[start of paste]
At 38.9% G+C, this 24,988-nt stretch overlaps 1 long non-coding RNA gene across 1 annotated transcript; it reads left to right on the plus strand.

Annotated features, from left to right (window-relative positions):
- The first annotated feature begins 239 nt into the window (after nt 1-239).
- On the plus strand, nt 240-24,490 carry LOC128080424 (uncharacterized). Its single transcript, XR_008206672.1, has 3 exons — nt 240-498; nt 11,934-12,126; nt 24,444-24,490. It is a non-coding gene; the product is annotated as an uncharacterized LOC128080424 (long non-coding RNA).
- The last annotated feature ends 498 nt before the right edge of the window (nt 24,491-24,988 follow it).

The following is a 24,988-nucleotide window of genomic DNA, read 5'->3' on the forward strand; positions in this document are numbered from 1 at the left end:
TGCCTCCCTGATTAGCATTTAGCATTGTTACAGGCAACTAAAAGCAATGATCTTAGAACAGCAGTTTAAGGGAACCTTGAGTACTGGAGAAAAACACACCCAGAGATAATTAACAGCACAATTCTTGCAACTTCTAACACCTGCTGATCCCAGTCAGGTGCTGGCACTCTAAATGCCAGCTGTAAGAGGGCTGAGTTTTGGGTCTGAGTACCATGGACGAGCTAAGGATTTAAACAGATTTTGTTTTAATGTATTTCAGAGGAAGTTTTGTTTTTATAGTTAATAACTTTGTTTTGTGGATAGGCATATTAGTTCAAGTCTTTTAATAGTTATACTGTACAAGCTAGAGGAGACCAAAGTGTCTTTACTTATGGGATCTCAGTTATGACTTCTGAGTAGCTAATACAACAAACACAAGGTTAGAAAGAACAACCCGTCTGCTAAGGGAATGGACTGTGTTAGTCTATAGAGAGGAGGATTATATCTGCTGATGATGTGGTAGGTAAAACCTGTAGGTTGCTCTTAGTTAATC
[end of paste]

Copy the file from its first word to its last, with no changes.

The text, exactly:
At 38.9% G+C, this 24,988-nt stretch overlaps 1 long non-coding RNA gene across 1 annotated transcript; it reads left to right on the plus strand.

Annotated features, from left to right (window-relative positions):
- The first annotated feature begins 239 nt into the window (after nt 1-239).
- On the plus strand, nt 240-24,490 carry LOC128080424 (uncharacterized). Its single transcript, XR_008206672.1, has 3 exons — nt 240-498; nt 11,934-12,126; nt 24,444-24,490. It is a non-coding gene; the product is annotated as an uncharacterized LOC128080424 (long non-coding RNA).
- The last annotated feature ends 498 nt before the right edge of the window (nt 24,491-24,988 follow it).

The following is a 24,988-nucleotide window of genomic DNA, read 5'->3' on the forward strand; positions in this document are numbered from 1 at the left end:
TGCCTCCCTGATTAGCATTTAGCATTGTTACAGGCAACTAAAAGCAATGATCTTAGAACAGCAGTTTAAGGGAACCTTGAGTACTGGAGAAAAACACACCCAGAGATAATTAACAGCACAATTCTTGCAACTTCTAACACCTGCTGATCCCAGTCAGGTGCTGGCACTCTAAATGCCAGCTGTAAGAGGGCTGAGTTTTGGGTCTGAGTACCATGGACGAGCTAAGGATTTAAACAGATTTTGTTTTAATGTATTTCAGAGGAAGTTTTGTTTTTATAGTTAATAACTTTGTTTTGTGGATAGGCATATTAGTTCAAGTCTTTTAATAGTTATACTGTACAAGCTAGAGGAGACCAAAGTGTCTTTACTTATGGGATCTCAGTTATGACTTCTGAGTAGCTAATACAACAAACACAAGGTTAGAAAGAACAACCCGTCTGCTAAGGGAATGGACTGTGTTAGTCTATAGAGAGGAGGATTATATCTGCTGATGATGTGGTAGGTAAAACCTGTAGGTTGCTCTTAGTTAATC